Zirconium is a silver-gray transition metal that is very malleable and ductile. The element typically forms stable compounds. This is why zirconium alloys have been applied in different sectors and in various ways. Zirconium is resistant to corrosion, making it a very attractive material in industrial applications. Zirconium materials are, therefore, very useful in pipes, nuclear cladding, heat exchangers, fittings, and in other environments with high corrosive tendencies. Zirconium also finds application in steel alloys, colored glazes, making of ceramics, abrasives materials, lamp filaments, artificial gemstones, making of catalytic converters, furnace bricks, lab crucibles, television glass, and many more areas. One of its many important applications is in the manufacture of special glass. This article focuses on the application of Zirconium Oxide in making special glass.
Zirconium dioxide, which is also known as zirconia, is a white crystalline oxide of zirconium. Its most naturally occurring form is the mineral baddeleyite which has a monoclinic crystalline structure. Zirconium Oxide products typically demonstrate excellent mechanical properties and stability at elevated temperatures. However, it can also be obtained in the lab from zircon, which is probably the most commercially important oxide formed by zircon.
Zirconium oxide powders[/caption] Aside from their mechanical properties and stability at high temperatures, zirconia products exhibit strong resistance to heat and corrosion. They're chemically inert and have consistent quality. These properties make zirconia an ideal material for manufacturing several refractory products, ceramic colors and pigments, and even electronics. Zirconia also finds applications in friction materials, welding rods, as well as zirconium metal, and alloys.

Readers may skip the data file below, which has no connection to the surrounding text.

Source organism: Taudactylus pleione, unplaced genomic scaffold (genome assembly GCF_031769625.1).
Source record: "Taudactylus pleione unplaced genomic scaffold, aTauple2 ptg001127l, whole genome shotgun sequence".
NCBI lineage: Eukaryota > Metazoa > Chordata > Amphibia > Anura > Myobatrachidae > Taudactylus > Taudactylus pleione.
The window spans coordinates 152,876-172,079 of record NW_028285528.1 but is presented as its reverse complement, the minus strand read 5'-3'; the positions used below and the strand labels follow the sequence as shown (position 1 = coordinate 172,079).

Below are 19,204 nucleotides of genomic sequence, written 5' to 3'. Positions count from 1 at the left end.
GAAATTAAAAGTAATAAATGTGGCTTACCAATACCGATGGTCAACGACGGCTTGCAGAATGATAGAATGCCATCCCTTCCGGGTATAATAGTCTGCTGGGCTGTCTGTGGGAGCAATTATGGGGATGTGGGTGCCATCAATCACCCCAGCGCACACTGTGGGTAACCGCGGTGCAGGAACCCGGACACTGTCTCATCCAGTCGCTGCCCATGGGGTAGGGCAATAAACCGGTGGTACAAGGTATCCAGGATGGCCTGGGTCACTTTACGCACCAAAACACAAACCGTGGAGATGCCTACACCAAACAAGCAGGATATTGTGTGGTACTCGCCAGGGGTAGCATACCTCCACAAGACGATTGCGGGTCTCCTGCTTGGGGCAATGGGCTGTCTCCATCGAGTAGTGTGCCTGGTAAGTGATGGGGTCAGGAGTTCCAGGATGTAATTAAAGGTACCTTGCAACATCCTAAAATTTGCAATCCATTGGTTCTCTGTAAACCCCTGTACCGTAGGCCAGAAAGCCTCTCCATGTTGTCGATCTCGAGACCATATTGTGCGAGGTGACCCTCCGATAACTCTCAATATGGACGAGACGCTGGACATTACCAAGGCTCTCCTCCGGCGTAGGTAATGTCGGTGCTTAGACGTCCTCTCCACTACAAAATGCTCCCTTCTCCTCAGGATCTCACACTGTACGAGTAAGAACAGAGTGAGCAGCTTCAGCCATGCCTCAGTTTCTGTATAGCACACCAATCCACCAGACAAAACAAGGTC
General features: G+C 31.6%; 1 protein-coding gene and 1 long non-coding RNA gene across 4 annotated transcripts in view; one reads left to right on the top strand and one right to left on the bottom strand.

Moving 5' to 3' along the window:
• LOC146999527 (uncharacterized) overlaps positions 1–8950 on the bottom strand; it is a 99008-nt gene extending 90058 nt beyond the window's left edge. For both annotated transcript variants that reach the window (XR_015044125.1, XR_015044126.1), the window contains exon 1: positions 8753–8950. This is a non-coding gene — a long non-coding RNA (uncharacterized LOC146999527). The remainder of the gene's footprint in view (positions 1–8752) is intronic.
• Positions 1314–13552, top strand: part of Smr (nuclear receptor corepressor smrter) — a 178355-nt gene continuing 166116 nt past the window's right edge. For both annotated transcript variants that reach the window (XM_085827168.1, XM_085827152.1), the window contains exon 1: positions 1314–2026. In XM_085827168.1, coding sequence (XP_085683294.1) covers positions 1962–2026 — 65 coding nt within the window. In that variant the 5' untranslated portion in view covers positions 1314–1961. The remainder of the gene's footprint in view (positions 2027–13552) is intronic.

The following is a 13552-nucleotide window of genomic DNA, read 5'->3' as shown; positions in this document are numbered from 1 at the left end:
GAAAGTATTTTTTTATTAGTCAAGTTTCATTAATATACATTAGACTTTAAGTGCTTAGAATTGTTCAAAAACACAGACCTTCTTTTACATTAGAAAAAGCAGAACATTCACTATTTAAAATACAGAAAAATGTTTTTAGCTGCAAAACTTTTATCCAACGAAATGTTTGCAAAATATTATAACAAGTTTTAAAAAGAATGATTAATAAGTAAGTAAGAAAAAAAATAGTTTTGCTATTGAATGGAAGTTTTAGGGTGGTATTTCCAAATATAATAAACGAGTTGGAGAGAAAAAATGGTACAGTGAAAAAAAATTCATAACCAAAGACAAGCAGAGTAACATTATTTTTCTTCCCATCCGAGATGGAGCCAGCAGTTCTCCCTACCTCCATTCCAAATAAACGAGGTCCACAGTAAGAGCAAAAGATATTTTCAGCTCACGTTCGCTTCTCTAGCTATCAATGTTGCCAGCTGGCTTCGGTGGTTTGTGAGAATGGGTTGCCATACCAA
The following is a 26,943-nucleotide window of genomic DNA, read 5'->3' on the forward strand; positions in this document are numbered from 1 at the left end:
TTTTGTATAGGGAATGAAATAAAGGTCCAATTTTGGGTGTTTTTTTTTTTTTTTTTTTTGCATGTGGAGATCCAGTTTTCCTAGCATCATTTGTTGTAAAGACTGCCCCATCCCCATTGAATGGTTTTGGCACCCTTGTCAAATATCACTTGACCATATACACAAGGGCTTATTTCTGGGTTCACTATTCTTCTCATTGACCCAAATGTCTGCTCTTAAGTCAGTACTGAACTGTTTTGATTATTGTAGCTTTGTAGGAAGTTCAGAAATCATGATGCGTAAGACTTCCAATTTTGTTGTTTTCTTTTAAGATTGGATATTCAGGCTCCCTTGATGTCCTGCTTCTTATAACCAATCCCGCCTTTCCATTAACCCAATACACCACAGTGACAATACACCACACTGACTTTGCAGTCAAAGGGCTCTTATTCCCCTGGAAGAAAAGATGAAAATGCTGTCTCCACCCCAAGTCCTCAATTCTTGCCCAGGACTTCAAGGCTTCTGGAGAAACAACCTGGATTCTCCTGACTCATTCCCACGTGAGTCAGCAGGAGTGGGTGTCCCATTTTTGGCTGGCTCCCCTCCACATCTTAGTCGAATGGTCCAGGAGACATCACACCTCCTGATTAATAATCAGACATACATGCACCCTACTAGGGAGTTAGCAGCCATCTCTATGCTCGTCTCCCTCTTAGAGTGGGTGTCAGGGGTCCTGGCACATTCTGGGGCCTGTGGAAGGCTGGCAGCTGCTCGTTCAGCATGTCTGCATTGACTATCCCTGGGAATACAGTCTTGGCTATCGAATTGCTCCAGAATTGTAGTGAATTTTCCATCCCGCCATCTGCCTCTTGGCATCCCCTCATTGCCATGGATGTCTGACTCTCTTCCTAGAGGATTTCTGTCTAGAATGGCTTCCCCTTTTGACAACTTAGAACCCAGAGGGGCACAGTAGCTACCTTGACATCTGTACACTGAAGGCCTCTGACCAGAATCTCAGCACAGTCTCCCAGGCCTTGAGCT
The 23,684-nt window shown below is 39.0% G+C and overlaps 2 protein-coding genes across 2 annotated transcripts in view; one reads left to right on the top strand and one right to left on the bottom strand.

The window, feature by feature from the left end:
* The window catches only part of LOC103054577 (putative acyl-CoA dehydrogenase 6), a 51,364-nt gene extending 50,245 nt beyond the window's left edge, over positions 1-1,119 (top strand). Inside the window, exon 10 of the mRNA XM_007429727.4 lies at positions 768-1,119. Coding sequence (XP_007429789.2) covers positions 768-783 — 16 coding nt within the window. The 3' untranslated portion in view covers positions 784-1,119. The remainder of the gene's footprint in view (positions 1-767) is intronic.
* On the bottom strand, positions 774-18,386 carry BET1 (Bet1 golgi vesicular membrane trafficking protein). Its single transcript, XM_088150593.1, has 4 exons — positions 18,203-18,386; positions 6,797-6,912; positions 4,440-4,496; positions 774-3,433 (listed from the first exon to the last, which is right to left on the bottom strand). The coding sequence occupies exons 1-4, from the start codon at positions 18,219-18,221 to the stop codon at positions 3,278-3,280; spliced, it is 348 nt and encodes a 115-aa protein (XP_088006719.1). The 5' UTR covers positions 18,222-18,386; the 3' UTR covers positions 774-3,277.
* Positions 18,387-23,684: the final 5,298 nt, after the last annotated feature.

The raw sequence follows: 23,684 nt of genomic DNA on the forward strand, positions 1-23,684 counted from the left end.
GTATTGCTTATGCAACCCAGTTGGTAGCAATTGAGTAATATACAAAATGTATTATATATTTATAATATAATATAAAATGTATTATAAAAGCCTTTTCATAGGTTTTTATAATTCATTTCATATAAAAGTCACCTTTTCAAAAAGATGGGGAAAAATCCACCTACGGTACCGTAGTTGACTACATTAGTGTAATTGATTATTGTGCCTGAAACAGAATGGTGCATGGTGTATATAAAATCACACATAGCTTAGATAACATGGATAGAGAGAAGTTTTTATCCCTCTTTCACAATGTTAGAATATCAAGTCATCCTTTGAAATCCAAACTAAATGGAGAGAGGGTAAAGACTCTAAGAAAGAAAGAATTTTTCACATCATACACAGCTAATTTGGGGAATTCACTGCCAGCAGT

Zirconium oxide can be obtained both naturally and synthetically in the laboratory. Naturally, it is found in the substance Zircon, also known as Zirconium Silicate (ZrSiO4). Zirconium oxide can be derived through chemical processes from zircon. Zirconium oxide is the most commercially important oxide obtained from zircon. There are different methods used to obtain zirconia from zircon, but they all have some features in common. These are:
The process involved in large scale production of zirconium oxide from zircon are:
The reduction and fusion of zircon (zirconium silicate) subsequently produce fused zirconia (zirconium oxide). Zircon is mixed with coke and heated to its fusion point (about 2,800 C) in an electric arc furnace. It then dissociates to yield zirconium oxide and fumed silica.
Zirconium oxide is a very versatile material. Another essential application of the material is in the manufacturing of special glasses. Cubic zirconia is a fully stabilized form of Zirconium oxide, which can be used for making jewelry and other similar products. Cubic zirconia also has an excellent refractive index, making it useful in optical glass formulations, where it improves the properties of the glass. Cubic zirconia is a popular form of zirconia, commonly known as a synthetic diamond. It is popularly used as a gemstone because of the optical clarity of its single crystals, high refractive index, and ability to maintain its color and brilliance.
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Aside from its use in jewelry, glass polishing, and glass ceramics in general, zirconium oxide has several other important industrial applications as outlined below:
Zirconium oxide is a versatile material obtained from zircon (Zirconium Silicate), which is used in different applications due to its chemical inertness, stability at elevated temperatures, and excellent mechanical properties. When doped with other elements, Zirconium oxide is highly versatile in application. For more information, please visit https://www.preciseceramic.com/.
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